Should You Pop A Blister On Your Foot?

Should You Pop A Blister On Your Foot?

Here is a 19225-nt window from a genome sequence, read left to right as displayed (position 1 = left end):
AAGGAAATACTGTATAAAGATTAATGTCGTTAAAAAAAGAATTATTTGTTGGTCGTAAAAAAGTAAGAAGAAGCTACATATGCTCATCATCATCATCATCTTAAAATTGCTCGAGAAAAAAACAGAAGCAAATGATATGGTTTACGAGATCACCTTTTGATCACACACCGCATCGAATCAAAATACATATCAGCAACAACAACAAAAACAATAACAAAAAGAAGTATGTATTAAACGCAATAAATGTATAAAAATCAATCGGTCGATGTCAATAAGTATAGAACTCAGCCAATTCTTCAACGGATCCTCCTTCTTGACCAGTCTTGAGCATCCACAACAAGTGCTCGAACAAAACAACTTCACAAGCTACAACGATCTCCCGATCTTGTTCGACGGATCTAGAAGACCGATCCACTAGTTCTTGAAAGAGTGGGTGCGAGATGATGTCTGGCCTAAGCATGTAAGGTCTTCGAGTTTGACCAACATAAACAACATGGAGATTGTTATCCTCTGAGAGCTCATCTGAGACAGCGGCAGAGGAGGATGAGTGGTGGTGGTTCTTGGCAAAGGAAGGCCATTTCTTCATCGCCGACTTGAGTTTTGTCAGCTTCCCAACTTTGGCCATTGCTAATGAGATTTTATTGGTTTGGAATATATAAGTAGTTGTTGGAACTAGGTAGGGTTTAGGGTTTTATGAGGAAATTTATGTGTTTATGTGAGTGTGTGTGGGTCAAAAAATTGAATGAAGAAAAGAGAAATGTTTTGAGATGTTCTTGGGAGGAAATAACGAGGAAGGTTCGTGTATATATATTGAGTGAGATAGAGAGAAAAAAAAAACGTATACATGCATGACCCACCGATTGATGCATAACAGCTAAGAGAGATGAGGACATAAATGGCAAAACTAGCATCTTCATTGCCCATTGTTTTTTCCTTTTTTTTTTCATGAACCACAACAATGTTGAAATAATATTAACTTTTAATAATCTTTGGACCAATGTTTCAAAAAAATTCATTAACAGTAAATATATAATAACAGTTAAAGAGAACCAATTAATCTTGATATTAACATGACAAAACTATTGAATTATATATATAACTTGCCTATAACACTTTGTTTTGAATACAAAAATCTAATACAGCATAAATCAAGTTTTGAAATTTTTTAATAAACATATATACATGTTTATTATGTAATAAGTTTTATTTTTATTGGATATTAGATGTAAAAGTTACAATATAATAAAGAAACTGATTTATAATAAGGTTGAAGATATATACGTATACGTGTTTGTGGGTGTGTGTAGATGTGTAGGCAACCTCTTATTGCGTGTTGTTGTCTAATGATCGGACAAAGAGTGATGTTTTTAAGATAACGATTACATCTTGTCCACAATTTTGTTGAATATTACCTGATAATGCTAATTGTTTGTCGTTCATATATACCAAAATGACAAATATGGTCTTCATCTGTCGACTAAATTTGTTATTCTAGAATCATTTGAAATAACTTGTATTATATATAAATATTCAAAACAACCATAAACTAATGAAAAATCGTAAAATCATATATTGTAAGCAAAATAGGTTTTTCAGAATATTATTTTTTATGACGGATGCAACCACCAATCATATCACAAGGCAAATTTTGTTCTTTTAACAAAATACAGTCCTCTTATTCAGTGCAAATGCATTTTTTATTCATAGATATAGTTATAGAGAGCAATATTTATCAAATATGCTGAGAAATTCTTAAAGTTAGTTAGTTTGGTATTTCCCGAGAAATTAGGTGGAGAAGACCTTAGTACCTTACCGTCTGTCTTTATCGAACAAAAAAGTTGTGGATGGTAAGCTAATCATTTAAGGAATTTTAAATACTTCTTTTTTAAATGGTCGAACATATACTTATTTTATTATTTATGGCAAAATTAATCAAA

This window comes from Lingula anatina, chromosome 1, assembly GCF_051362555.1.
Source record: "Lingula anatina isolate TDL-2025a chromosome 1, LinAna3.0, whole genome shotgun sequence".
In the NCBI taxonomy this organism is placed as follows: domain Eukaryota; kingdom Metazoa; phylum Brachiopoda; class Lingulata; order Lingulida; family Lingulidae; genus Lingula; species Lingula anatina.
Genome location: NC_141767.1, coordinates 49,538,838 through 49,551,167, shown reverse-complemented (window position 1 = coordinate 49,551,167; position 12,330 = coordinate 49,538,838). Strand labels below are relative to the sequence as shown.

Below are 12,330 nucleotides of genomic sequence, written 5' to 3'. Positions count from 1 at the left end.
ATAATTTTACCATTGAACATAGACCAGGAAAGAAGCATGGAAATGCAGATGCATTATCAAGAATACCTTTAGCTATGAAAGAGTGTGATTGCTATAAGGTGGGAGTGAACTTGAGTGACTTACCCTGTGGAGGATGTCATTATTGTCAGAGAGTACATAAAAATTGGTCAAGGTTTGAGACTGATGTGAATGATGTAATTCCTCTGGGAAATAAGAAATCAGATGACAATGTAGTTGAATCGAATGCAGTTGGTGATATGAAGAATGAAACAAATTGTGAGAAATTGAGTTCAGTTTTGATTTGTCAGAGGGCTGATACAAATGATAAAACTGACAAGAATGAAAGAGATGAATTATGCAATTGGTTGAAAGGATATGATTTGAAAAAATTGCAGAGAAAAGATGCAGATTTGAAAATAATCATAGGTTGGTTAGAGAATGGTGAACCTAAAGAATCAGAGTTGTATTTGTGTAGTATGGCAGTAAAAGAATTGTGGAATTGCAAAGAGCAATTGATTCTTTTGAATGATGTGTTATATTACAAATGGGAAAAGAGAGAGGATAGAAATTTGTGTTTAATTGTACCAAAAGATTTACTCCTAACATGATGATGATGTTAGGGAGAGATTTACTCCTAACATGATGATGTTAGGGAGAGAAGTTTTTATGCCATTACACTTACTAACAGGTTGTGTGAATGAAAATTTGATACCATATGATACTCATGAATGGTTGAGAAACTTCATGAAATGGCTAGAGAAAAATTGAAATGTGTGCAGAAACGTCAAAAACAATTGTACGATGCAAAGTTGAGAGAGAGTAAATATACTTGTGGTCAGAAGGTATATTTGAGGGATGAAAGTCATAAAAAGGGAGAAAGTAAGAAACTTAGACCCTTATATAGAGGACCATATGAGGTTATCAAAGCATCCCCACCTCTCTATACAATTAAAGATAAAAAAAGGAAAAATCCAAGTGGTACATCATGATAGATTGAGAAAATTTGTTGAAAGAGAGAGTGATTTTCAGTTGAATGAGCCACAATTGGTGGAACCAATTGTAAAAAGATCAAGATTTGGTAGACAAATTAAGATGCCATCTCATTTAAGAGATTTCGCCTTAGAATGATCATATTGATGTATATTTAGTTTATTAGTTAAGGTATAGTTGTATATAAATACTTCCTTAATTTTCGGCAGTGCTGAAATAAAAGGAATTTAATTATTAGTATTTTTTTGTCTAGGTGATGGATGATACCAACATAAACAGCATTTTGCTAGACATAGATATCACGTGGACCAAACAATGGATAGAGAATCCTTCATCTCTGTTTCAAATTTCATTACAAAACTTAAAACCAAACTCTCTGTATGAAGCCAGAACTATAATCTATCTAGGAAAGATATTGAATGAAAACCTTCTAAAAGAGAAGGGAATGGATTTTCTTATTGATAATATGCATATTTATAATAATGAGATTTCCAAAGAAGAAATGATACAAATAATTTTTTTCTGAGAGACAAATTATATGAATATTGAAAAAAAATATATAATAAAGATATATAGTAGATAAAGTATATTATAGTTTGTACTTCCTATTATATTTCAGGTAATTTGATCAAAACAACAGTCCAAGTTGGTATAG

This is the most common question I get about blisters! I'm a big fan of popping a foot blister, but only in certain circumstances. Pop. Burst. Puncture. Drain. Lance. It’s the same question. Should I open it up and get the fluid out? Do a quick scan of the internet and you’ll find about 50% against and 50% for popping. And some recognise there's a place for both interventions. What's missing is the practical information you need to decide whether your blister needs to be lanced or left alone. Here's the question you should be asking yourself: Deciding how to treat a foot blister - to pop or not to pop! ©iancorless.com - all rights reserved Because it depends entirely on your blister (size, location, your foot) and your situation (for example, are you about to leave home to run a marathon, half way through the race or have you just finished?). I’ll demonstrate the point further. But first, it helps to properly understand the risks associated with popping a blister. What are the risks of popping blisters on the feet? Dealing with the pain of a foot blister, the inconvenience of blister treatment and the downtime in waiting for it to resolve is bad enough. But an infection is a whole different story. It makes your blister more sore, requires more of your attention and things can go nasty quickly. So you need medical help close at hand. And let's face it, while they're tucked away in your shoes, feet spend a lot of time in a dirty, dark, warm, moist environment that lends itself to bacterial infection. And when not in shoes, out feet are what connects us to the ground - a source of limitless germs. So foot blisters are particularly prone to infection. Signs your blister is infected Pus Increasing pain, swelling, redness and warmth An infected blister requires at leas Continue reading >>